This recent photo of the San Diego Water Purification Demonstration Plant would seem to suggest that the Waltons remain a pretty crafty bunch.
  • This recent photo of the San Diego Water Purification Demonstration Plant would seem to suggest that the Waltons remain a pretty crafty bunch.
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Sculpy the Sculpin, Ballast Point’s new official mascot. “Everyone loves Ballast Point’s Sculpin IPA’s,” explains Constellation spokesborg Cyrus Sooth. “But our market research indicated that the illustrations on the labels were too ‘busy' — almost to the point of visual overload. Which is the last thing your average beer drinker wants from a label when he’s scanning the shelves at the supermarket or liquor store. We think the grumpy cartoon look of Sculpy will appeal to craft beer drinkers, who tend to skew young and use emojis a lot when they text. And they’ll appeal to other sorts of beer drinkers as well, from Bronys to biz kids to Belles. And the shifting color scheme will provide an easy guide for fans and newcomers alike. Clockwise from upper left, you have Sculpin IPA, Grapefruit Sculpin IPA, Habanero Sculpin IPA, and Pineapple Sculpin IPA. And remember, this is just a tiny tweak to the label, to ease entry into the marketplace. Fiddling with the package should in no way be seen as a precursor to fiddling with what’s inside. Why, that would amount to changing what makes Ballast Point…Ballast Point!"

When MillerCoors bought Saint Archer Brewing for $35 million, fans of San Diego’s craft beer community grumbled, but consoled themselves with the thought that Saint Archer was always about the money, anyway. But when Constellation Brands bought Ballast Point for $1 billion, the incursion of soulless Big Beer — “where it’s all about the brand and not the brew” — could no longer be ignored.

“These were guys who started out of a home-brew supply store,” says local beer drinker Bud Gutt. “You can’t get more crafty than that.”

Only 10 barrels? Now that’s small-batch brewing!

And when 10 Barrel Brewing Co., a former Oregon craft brew now owned by Anheuser-Busch, got approved to install a brewery at 15th and E Streets downtown, “it became clear that we were under attack. But sadly, it did not become clear to everyone. Joe Gaslamp is probably gonna see a name like 10 Barrel and think he’s all set to enjoy another fine offering from the craft beer capital of the world.”

Unfortunately, recent developments indicate that the corporate creep into craftland is not limited to the beer scene.

“We’re very pleased with the new logo,” says Starbucks Head of Brand Acquisitions Bryan Borg. “Frankly, the old one was a bit redundant. That’s a lovely ampersand, but when you already have a plus sign between “Coffee” and “Tea,” you don’t really need it. In the new logo, you still get the target’s, er, the acquisition’s full name, but the redundancy has been replaced by our signature split-tailed mermaid. Speaking of redundancies, did you say something about them still having a CEO? Let me make a note of that.”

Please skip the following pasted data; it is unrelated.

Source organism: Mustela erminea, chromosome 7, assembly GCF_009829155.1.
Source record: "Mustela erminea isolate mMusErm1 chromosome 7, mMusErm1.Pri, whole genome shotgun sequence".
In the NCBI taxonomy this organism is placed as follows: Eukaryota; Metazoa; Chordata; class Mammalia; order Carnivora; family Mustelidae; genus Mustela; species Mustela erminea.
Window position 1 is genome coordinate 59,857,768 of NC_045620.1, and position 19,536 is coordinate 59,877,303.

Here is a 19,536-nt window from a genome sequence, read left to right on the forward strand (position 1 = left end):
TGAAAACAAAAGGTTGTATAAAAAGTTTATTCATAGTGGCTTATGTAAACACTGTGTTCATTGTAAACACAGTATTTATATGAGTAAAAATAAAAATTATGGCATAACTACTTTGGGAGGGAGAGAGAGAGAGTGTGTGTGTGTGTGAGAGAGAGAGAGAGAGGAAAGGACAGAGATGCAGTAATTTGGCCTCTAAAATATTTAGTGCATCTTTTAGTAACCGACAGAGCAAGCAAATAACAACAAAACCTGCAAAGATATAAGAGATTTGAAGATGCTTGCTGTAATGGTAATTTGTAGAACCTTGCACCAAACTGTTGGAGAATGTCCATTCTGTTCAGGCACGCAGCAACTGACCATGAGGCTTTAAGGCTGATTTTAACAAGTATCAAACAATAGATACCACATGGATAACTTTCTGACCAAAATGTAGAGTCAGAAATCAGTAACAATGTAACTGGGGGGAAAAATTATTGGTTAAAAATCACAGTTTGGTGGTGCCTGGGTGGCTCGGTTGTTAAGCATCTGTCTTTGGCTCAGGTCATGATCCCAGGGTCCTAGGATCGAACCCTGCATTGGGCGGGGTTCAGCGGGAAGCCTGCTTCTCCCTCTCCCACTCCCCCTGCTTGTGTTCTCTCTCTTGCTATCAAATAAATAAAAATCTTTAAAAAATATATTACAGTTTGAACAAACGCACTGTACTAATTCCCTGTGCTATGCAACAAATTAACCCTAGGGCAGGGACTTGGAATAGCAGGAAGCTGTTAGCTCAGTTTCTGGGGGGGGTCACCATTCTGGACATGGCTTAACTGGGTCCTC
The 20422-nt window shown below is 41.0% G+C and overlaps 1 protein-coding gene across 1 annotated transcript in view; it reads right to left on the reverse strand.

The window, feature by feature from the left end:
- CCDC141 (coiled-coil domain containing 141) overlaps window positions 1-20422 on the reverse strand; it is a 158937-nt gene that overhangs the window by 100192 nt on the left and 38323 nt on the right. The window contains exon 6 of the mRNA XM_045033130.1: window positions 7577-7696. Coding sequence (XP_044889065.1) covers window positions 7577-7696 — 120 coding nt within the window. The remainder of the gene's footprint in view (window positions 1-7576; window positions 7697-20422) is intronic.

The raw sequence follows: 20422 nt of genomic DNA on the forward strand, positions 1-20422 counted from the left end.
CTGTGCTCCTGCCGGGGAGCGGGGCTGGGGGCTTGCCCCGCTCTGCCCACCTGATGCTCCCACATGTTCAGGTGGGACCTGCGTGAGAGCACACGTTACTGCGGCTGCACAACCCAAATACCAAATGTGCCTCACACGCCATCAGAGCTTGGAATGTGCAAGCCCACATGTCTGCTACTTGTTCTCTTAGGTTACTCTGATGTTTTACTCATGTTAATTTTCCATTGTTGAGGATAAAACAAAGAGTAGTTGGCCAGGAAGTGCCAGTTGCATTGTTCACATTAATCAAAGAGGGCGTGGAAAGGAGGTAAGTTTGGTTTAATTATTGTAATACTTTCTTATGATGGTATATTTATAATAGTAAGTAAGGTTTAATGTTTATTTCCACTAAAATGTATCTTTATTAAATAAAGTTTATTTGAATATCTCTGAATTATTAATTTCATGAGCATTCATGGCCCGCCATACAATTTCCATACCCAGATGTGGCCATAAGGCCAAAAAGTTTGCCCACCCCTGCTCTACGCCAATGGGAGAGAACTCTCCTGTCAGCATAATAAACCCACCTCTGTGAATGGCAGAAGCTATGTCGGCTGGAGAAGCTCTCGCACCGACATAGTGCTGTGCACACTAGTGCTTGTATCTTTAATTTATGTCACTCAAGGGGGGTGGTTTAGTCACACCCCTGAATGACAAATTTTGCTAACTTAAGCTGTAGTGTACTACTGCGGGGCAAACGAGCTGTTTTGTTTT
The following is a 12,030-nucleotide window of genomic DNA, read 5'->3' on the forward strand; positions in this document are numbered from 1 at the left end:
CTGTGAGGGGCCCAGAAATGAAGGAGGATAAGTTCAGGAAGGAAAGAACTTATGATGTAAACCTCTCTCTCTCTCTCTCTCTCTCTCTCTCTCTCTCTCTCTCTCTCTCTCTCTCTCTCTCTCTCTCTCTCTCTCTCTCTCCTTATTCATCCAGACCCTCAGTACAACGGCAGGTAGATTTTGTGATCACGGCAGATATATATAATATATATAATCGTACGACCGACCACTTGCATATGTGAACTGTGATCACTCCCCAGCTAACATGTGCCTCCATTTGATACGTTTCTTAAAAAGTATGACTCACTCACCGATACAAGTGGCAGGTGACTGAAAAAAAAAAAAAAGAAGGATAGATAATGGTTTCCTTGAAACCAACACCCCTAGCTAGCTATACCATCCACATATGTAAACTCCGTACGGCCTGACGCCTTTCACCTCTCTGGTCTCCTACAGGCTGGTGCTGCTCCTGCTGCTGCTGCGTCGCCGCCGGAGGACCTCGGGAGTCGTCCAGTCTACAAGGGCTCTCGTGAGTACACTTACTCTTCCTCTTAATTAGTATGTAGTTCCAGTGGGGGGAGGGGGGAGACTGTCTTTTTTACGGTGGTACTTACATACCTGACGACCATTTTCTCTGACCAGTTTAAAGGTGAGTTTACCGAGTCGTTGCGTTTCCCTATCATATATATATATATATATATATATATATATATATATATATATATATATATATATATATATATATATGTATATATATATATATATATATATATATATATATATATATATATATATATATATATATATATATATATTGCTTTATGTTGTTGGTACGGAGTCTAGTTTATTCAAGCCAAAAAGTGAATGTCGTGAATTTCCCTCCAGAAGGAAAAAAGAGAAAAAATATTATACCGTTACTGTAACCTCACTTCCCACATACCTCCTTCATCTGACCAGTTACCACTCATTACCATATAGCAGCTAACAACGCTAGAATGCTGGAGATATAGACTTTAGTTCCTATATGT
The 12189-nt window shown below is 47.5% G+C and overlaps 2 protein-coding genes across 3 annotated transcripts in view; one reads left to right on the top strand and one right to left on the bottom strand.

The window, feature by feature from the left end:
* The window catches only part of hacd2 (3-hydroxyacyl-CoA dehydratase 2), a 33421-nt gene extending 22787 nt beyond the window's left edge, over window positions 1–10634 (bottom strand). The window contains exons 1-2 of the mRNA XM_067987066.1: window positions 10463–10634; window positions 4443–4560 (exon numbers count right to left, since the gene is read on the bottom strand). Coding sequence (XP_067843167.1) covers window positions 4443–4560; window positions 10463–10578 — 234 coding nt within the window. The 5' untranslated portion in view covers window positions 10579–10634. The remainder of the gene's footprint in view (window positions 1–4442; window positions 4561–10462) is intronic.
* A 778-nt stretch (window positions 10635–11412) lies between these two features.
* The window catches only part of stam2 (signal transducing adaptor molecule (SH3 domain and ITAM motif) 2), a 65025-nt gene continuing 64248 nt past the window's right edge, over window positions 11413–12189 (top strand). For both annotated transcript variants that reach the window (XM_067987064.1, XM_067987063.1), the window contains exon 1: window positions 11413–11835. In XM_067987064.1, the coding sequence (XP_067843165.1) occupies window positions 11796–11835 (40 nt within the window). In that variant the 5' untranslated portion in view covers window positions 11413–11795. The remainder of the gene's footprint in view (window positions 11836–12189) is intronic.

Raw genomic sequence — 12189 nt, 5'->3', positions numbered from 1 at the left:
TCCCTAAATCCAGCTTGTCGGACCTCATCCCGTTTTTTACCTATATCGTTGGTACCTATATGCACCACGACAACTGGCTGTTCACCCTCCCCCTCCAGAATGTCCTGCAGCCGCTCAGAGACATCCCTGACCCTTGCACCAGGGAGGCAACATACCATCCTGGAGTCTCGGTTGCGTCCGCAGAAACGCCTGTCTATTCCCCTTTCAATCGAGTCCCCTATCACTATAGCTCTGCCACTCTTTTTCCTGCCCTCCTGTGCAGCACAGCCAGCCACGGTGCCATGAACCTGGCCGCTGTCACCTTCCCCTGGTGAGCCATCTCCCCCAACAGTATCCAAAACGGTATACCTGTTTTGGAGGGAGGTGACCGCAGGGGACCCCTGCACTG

Yesterday, San Diego’s highly regarded Coffee & Tea Collective announced that it had been purchased for $50 million by the coffee giant Starbucks.

“People are naturally going to regard this as the little fish getting swallowed by the big fish,” said C&TC CEO David Howcome. “And it’s true that I’ve gone on the record in the past with my criticisms of the one-note dark-roasting style at Starbucks — the way it tends to obscure varietal characteristics. But I prefer to think of it as a powerful virus entering a much larger, much less vital organism. I’m hoping my enthusiasm for great craft coffee will prove infectious to the whole Starbucks culture. If not, then I will just have to console myself with a yacht and a place on St. Bart’s. I hear the coffee’s pretty good there!”

Dr. Pepper Snapple Group vice president of research and development Dr. David Thomas, seen here negotiating with Peter and Ashley Woodlawn outside their home in Point Loma. “The Woodlawns bring a level of care and creativity to their lemonade that we at Dr. Pepper Snapple Group find very exciting,” says Thomas. “They even offer pulp and no-pulp versions of their artisan lemonade, which they note is made from lemons they picked themselves out back, and sweetened with real sugar instead of corn syrup. We see a big bright future ahead for Mission Hills Lemonade Company, and we want to help make that future even bigger and brighter. Now if you’ll excuse me, I’d really like to close this deal before Mr. and Mrs. Woodlawn come out of their house and complicate matters.”

And that’s not all.

While enjoying a brisk Saturday-morning stroll from the alley behind The Alibi to the Mencken domicile, this reporter stumbled across what may be the first sign of Big Juice’s push to get in on San Diego’s sweet craft action.

Unfortunately, as of press time, SD on the QT was unable to confirm rumors that Walmart had entered into negotiations with the City of San Diego to bottle the city's toilet-to-tap purified drinking water under its Great Value label. Also unconfirmed: the slogan “From crap to craft.”

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dwbat March 5, 2016 @ 1:53 p.m.

Rumors coming from Ben The Beach Bum's Burger Blog say that Jack in the Box will buy San Diego's own Hodad's. Robert O. Peterson would be proud.


DJ Stevens March 7, 2016 @ 9:47 a.m.

I'd move to Russia, or somewhere else without so much corruption.


dwbat March 9, 2016 @ 4:35 p.m.

What does that comment have to do with this satirical piece?


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